When the pulp of your tooth becomes infected, your dentist will likely recommend a root canal in order to save it. This procedure removes the diseased pulp and replaces it with a substance that keeps the tooth stable. Afterward, you'll have a crown placed over your tooth to protect it from infection and further strengthen it.
However, what happens when your tooth already has a crown on it? In general, it depends on both the condition of the crown and the underlying tooth. It's possible to save the crown in some cases and continue using it, but sometimes it needs to be replaced. After all, your dentist has to drill through your tooth in order to access the pulp, and this can cause damage to the crown in the process. To learn more about whether or not it's possible to reuse your existing crown after a root canal, read on.
Can a Dentist Remove Your Crown Before a Root Canal and Replace It Afterward?
Sometimes the crown can simply be removed and re-cemented after the root canal procedure is done. This can happen when tooth decay seeps underneath the crown, which damages the connection between the dental cement and your tooth. The crown becomes loose, which makes it easier for a dentist to remove it without damaging your tooth. If the crown is still structurally sound, it's often possible to re-cement it to the tooth without needing to make a new one.
However, your dentist first needs to check the integrity of your crown. When a tooth with a crown needs a root canal, it's sometimes due to the fact that the crown has developed deep chipping and cracking. This allows bacteria to invade your tooth, where it then infects the pulp. When a crown is chipped or crack, it always needs to be replaced with a new one in order to reduce the risk of tooth decay.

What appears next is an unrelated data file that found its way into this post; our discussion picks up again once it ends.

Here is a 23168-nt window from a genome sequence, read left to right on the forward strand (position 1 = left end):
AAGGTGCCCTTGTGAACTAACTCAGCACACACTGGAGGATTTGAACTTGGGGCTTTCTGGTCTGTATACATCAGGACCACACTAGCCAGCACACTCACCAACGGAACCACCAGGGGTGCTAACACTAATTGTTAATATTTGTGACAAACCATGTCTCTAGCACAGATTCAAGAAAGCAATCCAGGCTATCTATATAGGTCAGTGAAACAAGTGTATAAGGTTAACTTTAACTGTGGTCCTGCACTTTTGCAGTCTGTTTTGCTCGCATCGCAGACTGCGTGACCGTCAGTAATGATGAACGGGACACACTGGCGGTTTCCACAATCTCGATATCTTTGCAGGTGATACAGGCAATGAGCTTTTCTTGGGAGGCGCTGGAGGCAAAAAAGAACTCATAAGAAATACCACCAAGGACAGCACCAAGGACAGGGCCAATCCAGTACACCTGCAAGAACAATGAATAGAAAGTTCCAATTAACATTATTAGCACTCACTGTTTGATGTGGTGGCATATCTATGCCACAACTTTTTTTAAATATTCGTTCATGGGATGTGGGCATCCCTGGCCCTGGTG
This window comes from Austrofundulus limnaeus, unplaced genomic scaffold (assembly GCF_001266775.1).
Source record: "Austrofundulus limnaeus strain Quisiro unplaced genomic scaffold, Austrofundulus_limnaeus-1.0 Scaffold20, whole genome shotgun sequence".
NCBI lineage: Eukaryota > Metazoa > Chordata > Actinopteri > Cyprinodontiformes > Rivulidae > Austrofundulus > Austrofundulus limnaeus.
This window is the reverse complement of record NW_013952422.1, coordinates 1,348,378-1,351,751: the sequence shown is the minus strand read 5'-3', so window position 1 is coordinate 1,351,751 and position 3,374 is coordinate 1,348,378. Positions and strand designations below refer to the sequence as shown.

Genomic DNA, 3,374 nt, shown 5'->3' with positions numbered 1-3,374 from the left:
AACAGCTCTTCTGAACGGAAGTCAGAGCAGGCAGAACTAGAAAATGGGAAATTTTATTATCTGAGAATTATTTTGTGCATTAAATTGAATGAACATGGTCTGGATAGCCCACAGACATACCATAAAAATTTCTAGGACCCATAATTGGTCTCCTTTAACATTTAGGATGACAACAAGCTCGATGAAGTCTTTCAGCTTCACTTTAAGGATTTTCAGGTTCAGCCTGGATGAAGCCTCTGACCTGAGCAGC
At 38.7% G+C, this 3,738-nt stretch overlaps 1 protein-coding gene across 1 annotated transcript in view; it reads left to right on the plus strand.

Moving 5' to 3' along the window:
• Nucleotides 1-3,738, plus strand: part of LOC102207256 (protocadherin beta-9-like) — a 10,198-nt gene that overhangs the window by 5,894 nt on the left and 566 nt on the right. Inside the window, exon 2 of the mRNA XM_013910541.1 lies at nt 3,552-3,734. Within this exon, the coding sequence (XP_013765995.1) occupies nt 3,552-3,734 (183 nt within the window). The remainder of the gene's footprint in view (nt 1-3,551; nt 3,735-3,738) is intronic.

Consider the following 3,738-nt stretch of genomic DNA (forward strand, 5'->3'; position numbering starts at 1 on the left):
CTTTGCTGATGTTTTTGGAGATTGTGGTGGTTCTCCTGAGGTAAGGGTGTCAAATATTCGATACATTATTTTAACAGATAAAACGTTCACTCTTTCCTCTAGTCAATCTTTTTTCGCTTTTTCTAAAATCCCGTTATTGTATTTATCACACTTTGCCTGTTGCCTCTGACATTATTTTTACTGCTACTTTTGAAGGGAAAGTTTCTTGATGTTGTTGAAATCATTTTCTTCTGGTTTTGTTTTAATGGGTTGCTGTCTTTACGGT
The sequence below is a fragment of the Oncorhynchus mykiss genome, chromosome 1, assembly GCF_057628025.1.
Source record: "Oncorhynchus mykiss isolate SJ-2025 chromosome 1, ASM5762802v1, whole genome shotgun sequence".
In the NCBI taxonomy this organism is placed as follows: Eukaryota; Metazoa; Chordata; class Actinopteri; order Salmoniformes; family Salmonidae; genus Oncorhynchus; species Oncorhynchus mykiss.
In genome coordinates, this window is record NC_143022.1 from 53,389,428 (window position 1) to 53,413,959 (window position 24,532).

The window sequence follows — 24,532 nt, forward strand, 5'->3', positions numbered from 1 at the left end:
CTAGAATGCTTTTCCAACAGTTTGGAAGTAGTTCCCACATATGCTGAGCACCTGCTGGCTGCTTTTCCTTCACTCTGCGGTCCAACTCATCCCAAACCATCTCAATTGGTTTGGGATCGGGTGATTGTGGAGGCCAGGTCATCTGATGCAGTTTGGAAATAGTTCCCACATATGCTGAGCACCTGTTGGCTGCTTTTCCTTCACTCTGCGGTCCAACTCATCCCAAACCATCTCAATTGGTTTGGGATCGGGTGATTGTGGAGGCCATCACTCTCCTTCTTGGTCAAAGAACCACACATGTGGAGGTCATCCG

What Happens When You Need a Root Canal and Your Crown Can't Be Removed?
Unfortunately, it's not always possible to remove a crown. Remember that dental cement is very strong — many modern crowns will last for decades. If a crown is still intact and it's not possible to remove, your dentist will need to access your tooth's roots through the crown.
For this procedure, your dentist will drill an access point through your crown. Your infected pulp will be removed, your root canals will be shaped and filled with gutta-percha in order to seal them, and then the drilled hole will be filled in order to protect the tooth's interior from infection.
This procedure is exactly the same as a root canal on a tooth without a crown. However, there's a risk of causing damage to the crown during the process. Modern crowns that are made of strong materials such as zirconia are not likely to be damaged. If a crown doesn't suffer damage during the procedure and still adheres well to your tooth, there's no need to remove it and replace it.
Crowns that are made of porcelain or ceramic composite, on the other hand, are softer and more prone to being damaged by the drill. If the crown is chipped, your dentist will need to remove it after the procedure is finished in order to replace it with a new one.
To sum it up, root canals can be performed when you already have a crown on your tooth. However, it's not always possible to save them. Sometimes the procedure is necessary because they've already sustained damage, and sometimes the crown is damaged during the procedure. Both of these indications require your crown to be removed and replaced with a new one. When you schedule a consultation with a dentist, he or she can examine the condition of your crown to determine if it needs to be replaced during the procedure or if it's likely the procedure will damage it.Share